This is a manifesto for better election prediction by comparing and contrasting prediction models. That's right. We need to aggregate the aggregators or, if you prefer, meta-analyze the meta-analyses.
The most extreme argument that Silver's forecasts are wrong comes from a model widely cited in the conservative media that predicts a landslide victory for Romney. Political scientists Kenneth Bickers and Michael Berry developed the model. Nate Silver has soundly questioned its merits, although only in a series of Tweets. In his Tweet-ique, Silver cited a model developed by Douglas Hibbs as a more meritorious example that favors Romney.
The critiques of Silver's model don't only come from those whose models forecast a Romney victory. Consistent variance exists among those forecasting an Obama win, as well. Drew Linzer's Votamatic forecast predicts a larger electoral vote victory for Obama than Silver's. Sam Wang's meta-margin and Darryl Holman's electoral vote predictions are consistently between Silver's and Linzer's. These differences have been in the tens of electoral votes, although the models are converging (with the exception of Linzer's) because we are so close to the election.
Similarly, variance exists among modelers in the odds they give for an Obama win. For example, today Wang gives over 99% probability to Obama winning the electoral vote. Holman's gives over 94% probability. Today, Silver gives about 80% probability to an Obama win. Those differences might look small as percents, but in terms of odds, they're big. Wang gives 99 to 1 odds that Obama will win, Holman gives about 16 to 1 odds, and Silver gives about 4 to 1 odds. From a bettor's perspective, those differences are effing huge because the odds are a strictly convex function of the probability of an event. That means the odds grow more and more quickly as an event becomes more probable. If you don't know what the Hell I am talking about, look at this graph of odds as a function of the percent chance of an event. See what I mean?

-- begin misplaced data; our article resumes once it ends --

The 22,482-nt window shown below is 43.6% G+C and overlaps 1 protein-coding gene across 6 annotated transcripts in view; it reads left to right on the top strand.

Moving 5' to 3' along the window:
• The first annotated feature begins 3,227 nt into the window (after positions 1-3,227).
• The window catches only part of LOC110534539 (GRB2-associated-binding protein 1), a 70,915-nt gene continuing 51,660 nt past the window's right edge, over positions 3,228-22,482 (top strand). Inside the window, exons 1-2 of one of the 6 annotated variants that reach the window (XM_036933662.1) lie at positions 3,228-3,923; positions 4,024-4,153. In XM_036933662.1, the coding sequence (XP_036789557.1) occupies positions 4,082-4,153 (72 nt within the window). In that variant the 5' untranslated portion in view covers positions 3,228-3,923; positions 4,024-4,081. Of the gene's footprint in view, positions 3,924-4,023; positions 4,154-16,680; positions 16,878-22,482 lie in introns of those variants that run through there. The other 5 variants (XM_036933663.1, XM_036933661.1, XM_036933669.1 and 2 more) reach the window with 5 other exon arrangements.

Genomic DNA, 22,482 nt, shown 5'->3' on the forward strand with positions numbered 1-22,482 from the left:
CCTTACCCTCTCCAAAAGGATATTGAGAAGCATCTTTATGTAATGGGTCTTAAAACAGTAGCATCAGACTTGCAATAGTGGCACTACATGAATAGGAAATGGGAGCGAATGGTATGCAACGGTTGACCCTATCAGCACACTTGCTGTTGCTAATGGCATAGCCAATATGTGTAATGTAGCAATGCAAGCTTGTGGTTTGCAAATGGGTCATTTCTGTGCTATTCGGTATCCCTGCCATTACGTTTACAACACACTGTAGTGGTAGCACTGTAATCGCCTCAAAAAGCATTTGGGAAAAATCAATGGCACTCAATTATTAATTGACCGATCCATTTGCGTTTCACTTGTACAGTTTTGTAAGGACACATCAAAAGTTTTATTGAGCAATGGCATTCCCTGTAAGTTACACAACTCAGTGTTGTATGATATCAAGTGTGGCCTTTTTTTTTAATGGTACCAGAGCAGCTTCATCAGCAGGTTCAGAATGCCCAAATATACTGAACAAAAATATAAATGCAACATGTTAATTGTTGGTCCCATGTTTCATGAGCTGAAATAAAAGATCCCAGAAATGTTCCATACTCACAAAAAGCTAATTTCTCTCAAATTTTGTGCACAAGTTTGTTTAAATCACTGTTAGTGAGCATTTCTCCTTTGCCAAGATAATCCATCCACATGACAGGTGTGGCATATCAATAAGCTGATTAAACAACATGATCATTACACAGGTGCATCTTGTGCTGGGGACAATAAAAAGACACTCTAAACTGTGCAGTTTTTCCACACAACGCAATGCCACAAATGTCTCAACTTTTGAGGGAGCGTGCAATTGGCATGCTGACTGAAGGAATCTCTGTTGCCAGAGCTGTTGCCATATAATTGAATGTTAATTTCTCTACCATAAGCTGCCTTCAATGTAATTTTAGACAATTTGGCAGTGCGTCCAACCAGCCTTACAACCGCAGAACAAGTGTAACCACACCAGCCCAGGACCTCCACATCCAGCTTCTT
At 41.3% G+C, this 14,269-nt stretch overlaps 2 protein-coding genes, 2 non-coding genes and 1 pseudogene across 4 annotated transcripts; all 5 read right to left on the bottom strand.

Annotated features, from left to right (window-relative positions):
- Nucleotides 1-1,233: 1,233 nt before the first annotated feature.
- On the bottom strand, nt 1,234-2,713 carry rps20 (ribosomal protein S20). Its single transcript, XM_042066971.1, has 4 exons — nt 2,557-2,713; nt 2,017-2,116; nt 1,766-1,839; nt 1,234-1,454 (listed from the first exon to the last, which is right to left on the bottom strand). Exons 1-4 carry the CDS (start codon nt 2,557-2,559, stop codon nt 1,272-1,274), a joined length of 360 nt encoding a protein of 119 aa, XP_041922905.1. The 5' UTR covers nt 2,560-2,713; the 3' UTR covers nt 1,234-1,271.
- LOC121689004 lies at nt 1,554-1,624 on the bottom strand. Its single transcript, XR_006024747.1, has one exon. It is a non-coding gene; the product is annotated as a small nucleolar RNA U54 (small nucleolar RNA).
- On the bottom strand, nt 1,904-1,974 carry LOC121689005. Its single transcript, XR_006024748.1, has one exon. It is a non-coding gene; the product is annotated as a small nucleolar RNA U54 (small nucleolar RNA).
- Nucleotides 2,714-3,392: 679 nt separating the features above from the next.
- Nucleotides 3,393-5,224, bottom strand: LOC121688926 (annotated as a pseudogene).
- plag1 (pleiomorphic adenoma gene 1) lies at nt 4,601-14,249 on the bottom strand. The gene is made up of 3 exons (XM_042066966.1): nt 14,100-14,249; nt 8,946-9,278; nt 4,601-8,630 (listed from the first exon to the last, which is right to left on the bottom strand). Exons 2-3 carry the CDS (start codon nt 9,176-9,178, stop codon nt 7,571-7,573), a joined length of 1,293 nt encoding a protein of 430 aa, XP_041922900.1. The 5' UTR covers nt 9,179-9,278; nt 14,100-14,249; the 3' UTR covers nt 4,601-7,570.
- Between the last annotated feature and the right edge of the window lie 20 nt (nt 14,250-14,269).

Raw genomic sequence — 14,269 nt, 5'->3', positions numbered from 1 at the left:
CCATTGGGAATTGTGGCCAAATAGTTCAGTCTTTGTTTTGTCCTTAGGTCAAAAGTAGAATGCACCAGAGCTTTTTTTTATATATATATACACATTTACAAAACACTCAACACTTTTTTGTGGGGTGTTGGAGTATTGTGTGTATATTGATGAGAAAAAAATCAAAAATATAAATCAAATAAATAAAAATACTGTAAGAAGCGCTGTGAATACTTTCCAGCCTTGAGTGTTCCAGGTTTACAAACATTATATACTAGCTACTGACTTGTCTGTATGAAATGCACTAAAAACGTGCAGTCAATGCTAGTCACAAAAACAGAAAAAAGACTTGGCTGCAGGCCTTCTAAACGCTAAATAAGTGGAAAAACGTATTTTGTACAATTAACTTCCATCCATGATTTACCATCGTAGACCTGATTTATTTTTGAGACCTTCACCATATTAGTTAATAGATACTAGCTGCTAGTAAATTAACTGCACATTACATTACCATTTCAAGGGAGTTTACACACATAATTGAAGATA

Anyway, those are just the forecasters I follow. HuffPo and WaPo now have their shiny-looking forecasts, and I'm sure a bunch of other outfits exist that I haven't even heard about. And you know there will be umpteen more forecasting blogs come election 2016, perhaps even by the mid-terms. Each of these forecasts will present a probabilistic picture of an election at a given point in time. They will use varying methods and, as we've already seen, they will likely produce varying results. Browsing each of them obsessively every day will give you a basic sense of how a campaign race is going. Just as well, it might confuse you. Furthermore, your personal biases and unchecked assumptions about what models are more right might cause you to subconsciously weight some models more heavily than others, leading to a conclusion that is about as justified as Wolf Blitzer's or Joe Scarborough's claim that it's a close race.
In the spirit of principled forecasting, subjective and subconscious impressions of the available election forecasts simply cannot stand, lest we instantaneously regress to the (hopefully) waning days of sensationalist campaign punditry. So what is the way forward?
Enter meta-meta-analysis. To understand what that is, you first need to understand what meta-analysis is. Many of the forecasters, like Silver and Wang and Holman and Linzer and Simon Jackman, use information from many polls to guide their models. Each poll is an independent experiment that measure the probability that someone will vote for a particular candidate. Some models, like Silver's, contrast these experiments by assigning a weight to the poll that is proportional to its historical accuracy. All election prediction models (except the ones that rely only on economic indicators to make predictions) also combine information from the separate polls to produce their predictions. An analysis that contrasts and/or combines the results of different studies is a meta-analysis.